Even among the flowing versions, Orpheus' Adagio isn't extreme - it is closer to the Alban Berg Quartet than to the Hollywood Quartet for instance - but, like the Hollywood Quartet, the Grumiaux ensemble or the Raphael Ensemble and unlike the Alban Berg Quartet or the Kagan ensemble, the urgency of tempo is maintained in the agitated and dramatic middle section. But it is really in their uniquely brisk Scherzo that Orpheus stand out - if you want to know what a TRUE "presto" is, this is where you must go: the only other examples are Heifetz (but that comes with dry, boxy and shrill sonics) and Archibudelli - in the latter case, the slightly closer recording pickup makes it sound even a touch more beefy, but also with a more strident top. But the main difference is that Archibudelli took a relatively held-back middle trio: Orpheus keeps it very flowing. Schubert's "allegretto" indication can easily justify a more pedestrian approach to the Finale, but Orpheus keeps it swift, although far from extreme (other than Heifetz, who was extreme to the point of caricature, the briskest finales are those of the Budapest and Hollywood Quartets and of the Kagan ensemble), very similar again to Archibudelli's, and again with less tonal warmth and, because of that, a touch less lyricism (try the cello melody at 2:45), but more transparency, letting, for instance, the biting counter-melody played by viola at 3:23 come out as rarely before.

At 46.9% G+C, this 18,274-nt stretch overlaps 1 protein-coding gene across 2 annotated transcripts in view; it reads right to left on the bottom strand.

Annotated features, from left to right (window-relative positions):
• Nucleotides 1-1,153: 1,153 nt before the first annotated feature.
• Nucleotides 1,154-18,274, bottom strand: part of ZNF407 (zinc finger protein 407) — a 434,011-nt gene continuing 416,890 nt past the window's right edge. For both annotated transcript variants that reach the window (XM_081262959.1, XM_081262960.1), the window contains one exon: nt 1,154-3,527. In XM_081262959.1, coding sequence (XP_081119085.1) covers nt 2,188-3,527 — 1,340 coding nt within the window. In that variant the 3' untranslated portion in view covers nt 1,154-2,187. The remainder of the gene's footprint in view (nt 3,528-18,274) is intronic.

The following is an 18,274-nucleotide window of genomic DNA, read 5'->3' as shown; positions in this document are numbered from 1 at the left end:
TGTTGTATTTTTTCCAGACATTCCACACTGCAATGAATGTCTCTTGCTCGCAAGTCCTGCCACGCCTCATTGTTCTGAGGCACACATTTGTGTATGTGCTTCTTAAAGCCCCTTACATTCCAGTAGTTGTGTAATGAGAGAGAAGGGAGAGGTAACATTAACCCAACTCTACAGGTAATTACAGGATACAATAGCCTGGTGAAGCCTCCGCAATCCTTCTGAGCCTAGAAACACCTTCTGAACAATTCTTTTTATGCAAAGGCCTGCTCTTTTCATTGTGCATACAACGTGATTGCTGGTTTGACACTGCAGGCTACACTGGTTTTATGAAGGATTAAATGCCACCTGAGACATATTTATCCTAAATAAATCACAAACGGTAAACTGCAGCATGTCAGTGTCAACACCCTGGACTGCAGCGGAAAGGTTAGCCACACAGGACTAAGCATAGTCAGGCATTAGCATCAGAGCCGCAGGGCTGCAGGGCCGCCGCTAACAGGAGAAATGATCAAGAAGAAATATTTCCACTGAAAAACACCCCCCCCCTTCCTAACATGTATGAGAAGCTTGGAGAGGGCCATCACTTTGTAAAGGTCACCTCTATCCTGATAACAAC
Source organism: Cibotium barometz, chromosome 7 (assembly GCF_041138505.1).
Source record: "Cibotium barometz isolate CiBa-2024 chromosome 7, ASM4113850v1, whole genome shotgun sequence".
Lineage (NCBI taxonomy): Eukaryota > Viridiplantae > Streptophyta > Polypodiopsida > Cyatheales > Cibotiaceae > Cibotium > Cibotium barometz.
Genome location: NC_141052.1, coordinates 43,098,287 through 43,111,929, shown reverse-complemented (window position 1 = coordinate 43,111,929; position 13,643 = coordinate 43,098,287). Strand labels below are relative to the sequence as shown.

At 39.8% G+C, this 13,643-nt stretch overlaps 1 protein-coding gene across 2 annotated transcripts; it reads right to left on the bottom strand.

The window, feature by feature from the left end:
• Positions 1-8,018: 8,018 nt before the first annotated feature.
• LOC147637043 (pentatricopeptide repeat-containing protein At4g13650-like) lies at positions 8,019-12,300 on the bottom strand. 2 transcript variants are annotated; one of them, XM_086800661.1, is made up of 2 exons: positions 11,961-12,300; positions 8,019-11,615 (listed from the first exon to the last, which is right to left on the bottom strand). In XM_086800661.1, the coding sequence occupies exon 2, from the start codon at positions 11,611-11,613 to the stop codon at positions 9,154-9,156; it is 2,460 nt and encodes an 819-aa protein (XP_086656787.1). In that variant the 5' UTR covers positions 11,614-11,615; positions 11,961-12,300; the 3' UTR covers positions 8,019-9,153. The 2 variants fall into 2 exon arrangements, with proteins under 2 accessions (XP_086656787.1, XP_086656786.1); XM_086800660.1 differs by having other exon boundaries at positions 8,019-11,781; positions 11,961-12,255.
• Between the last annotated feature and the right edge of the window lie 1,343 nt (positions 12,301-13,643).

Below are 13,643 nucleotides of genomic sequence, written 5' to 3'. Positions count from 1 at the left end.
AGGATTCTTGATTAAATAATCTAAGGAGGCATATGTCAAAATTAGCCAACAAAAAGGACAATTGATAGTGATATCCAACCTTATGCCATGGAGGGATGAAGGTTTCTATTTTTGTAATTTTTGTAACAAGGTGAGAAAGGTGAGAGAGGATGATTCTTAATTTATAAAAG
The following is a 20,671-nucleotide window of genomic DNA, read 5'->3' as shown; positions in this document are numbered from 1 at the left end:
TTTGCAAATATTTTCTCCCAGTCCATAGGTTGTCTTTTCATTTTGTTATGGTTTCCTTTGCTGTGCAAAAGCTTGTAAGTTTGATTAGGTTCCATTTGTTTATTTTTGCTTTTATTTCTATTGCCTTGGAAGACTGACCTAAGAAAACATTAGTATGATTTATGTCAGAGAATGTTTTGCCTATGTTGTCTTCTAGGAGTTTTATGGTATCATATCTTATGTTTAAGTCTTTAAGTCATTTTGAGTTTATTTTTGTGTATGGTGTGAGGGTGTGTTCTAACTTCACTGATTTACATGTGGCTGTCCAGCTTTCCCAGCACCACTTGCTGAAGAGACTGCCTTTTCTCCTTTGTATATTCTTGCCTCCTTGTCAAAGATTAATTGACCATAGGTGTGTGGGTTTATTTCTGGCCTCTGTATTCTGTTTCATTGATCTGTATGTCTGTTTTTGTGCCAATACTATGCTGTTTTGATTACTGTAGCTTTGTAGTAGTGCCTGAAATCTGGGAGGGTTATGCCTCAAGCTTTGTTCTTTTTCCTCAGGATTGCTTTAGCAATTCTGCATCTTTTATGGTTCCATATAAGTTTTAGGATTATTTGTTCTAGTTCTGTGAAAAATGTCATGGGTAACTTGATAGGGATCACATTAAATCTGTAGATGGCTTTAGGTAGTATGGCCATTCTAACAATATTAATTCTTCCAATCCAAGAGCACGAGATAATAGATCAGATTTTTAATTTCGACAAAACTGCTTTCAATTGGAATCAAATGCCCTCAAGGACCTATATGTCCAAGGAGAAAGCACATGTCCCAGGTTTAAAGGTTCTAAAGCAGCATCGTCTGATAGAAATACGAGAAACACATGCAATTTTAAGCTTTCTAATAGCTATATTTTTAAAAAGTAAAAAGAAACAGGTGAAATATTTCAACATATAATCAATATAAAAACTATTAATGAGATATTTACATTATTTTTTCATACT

The Orpheus Quartet offers a valid alternative on modern instruments to Archibudelli, with a more consistent approach throughout, without the flaws of Archibudelli's Adagio (marred by an impossibly plodding middle section) but also without the unique, warm and glowing sound of the gut strings - and without a filler either, for a none too generous TT of 52 minutes. Other "urgent" approaches that deserve prime consideration are those of the Hollywood Quartet, the Taneyev Quartet (but that's a document, see my review to know why, Schubert: String Quintet Op. 163 Taneyev Quartet With Mistislav Rostropovich) and the Borodin Quartet (and to a slightly lesser degree the Raphael Ensemble): I find them all better in the first movement, but none are as consistent in the urgency of approach throughout. Others, like the Weller Quartet or the Emerson Quartet, are also oustanding, but they are even less consistent.
At the time of writing you will find the Orpheus Quartet's recording cheaper under its other entry, Schubert: String Quintet in C major, Op. 163.